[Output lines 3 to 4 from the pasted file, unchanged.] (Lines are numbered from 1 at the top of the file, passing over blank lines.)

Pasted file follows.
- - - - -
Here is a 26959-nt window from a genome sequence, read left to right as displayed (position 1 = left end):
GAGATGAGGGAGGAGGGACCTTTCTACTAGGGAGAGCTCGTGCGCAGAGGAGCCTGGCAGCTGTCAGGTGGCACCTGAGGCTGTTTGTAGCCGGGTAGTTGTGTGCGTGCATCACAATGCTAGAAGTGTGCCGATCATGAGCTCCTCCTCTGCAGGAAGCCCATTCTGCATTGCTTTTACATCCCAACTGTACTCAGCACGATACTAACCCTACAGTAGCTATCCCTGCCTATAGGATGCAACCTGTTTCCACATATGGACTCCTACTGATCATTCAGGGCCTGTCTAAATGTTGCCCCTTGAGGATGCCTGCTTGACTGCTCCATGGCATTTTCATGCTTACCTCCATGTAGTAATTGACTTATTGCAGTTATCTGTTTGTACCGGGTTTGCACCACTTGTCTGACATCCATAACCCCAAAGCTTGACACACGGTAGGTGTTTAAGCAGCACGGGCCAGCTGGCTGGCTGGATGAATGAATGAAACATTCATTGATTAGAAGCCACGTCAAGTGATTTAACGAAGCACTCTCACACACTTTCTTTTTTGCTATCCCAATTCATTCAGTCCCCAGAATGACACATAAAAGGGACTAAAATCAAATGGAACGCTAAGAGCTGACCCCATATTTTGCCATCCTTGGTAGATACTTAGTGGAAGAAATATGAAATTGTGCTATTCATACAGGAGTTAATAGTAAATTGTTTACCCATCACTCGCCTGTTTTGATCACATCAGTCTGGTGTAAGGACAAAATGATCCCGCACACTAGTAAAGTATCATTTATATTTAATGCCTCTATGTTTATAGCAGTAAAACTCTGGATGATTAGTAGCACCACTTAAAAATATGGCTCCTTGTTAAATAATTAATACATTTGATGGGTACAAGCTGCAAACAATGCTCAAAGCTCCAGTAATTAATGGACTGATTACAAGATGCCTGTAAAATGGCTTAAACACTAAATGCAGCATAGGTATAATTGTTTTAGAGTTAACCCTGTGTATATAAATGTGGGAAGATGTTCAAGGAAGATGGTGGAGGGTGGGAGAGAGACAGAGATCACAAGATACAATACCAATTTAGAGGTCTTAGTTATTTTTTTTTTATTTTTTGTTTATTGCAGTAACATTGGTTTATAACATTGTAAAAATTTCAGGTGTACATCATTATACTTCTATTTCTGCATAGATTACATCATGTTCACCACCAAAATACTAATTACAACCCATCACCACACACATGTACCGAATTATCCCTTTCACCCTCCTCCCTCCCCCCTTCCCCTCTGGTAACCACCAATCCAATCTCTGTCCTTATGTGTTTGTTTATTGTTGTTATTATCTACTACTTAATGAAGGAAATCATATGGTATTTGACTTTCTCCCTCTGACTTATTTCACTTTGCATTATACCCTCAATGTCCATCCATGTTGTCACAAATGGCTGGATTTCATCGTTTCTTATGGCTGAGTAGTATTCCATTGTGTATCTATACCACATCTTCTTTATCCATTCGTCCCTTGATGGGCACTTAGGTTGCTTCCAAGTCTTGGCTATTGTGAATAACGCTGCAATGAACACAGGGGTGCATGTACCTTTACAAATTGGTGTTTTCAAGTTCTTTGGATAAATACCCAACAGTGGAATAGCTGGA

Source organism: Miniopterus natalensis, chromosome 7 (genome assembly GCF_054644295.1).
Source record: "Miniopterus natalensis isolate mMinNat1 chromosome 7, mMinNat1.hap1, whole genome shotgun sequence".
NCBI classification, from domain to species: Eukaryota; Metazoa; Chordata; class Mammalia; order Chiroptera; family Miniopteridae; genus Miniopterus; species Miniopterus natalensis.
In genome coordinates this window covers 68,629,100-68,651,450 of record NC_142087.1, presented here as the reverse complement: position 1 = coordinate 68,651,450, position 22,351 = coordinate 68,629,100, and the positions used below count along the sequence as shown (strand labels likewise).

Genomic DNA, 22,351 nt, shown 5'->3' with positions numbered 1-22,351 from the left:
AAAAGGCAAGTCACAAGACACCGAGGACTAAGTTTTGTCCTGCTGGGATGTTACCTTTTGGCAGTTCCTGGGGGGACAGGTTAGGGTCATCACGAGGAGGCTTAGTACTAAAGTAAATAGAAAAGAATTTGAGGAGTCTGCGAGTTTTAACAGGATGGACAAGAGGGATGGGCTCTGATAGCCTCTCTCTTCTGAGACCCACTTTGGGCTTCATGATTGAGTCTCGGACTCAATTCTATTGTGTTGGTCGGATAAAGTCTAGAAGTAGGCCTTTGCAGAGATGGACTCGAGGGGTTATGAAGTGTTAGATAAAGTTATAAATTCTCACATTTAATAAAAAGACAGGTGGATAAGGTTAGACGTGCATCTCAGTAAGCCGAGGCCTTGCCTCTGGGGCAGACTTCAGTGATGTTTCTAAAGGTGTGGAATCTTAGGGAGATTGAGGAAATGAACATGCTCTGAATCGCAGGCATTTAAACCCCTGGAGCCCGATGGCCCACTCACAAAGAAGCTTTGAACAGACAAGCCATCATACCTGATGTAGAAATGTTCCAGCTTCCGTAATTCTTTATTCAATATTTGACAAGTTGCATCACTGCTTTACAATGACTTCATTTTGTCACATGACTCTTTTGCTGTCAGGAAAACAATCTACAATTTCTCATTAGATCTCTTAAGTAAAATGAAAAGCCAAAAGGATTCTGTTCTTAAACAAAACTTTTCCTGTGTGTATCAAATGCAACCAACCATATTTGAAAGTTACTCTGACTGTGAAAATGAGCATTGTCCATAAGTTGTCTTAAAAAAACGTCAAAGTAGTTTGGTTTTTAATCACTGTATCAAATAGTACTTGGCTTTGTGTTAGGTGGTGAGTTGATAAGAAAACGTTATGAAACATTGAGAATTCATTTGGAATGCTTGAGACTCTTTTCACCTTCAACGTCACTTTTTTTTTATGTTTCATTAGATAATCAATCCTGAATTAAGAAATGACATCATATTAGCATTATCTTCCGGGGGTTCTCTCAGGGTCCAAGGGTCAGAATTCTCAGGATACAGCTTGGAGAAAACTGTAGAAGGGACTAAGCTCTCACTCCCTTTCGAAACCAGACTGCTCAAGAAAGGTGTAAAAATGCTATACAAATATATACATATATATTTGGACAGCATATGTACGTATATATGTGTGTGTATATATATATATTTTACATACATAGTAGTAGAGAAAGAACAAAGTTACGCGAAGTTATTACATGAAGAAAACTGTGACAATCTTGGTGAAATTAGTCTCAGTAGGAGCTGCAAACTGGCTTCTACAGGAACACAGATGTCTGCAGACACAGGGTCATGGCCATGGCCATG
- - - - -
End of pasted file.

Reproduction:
Source organism: Miniopterus natalensis, chromosome 7 (genome assembly GCF_054644295.1).
Source record: "Miniopterus natalensis isolate mMinNat1 chromosome 7, mMinNat1.hap1, whole genome shotgun sequence".